d:-)

Hopefully the referenced article explains the source of this 'magic' number. Typically, these explanations are nice stories, but not always the real truth behind how these things have come down though history. The real stories are probably much less interesting...

Thanks to you both!

--Bob Prosperi
12-14-2015, 08:13 PM
Post: #9
 Dieter Senior Member Posts: 2,397 Joined: Dec 2013
RE: Compact Simpson's 3/8 Rule(??)
(12-13-2015 08:09 PM)rprosperi Wrote:  Hopefully the referenced article explains the source of this 'magic' number. Typically, these explanations are nice stories, but not always the real truth behind how these things have come down though history. The real stories are probably much less interesting...

Well, in this case the story is said to be true. ;-)

If you haven't read the referenced 4711 website yet, Wikipedia also knows the story behind this number in its respective arcticle. You'll find the story of one of the world's most traditional fragrances and the 4711 brand, especially for Eau de Cologne, which was named after the manufacturer's original location at Glockengasse 4711 in Cologne. The origins of this number again are explained in the section "house number 4711".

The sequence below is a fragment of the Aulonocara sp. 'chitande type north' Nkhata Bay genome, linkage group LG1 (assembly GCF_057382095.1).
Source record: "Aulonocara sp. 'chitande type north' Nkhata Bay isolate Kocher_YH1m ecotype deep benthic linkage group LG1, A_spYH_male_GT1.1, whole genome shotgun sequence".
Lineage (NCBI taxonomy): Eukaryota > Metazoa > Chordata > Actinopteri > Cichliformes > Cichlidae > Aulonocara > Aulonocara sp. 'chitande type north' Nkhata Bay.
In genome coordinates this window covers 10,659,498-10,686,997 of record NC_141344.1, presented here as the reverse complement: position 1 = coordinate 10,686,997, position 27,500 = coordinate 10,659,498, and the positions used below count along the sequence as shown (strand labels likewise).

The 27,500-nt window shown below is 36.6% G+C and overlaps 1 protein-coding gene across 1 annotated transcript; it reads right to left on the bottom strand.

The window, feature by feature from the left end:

In Germany "4711" has a brand awareness of 80%, and I assume between 90 and 100% in the older generation. Over the decades this number has become a kind of synonym for any arbitrary number, which is the way it was used here.

Dieter
12-14-2015, 08:44 PM
Post: #10
 rprosperi Senior Member Posts: 4,026 Joined: Dec 2013
RE: Compact Simpson's 3/8 Rule(??)
(12-14-2015 08:13 PM)Dieter Wrote:
(12-13-2015 08:09 PM)rprosperi Wrote:  Hopefully the referenced article explains the source of this 'magic' number. Typically, these explanations are nice stories, but not always the real truth behind how these things have come down though history. The real stories are probably much less interesting...

Well, in this case the story is said to be true. ;-)

If you haven't read the referenced 4711 website yet, Wikipedia also knows the story behind this number in its respective arcticle. You'll find the story of one of the world's most traditional fragrances and the 4711 brand, especially for Eau de Cologne, which was named after the manufacturer's original location at Glockengasse 4711 in Cologne. The origins of this number again are explained in the section "house number 4711".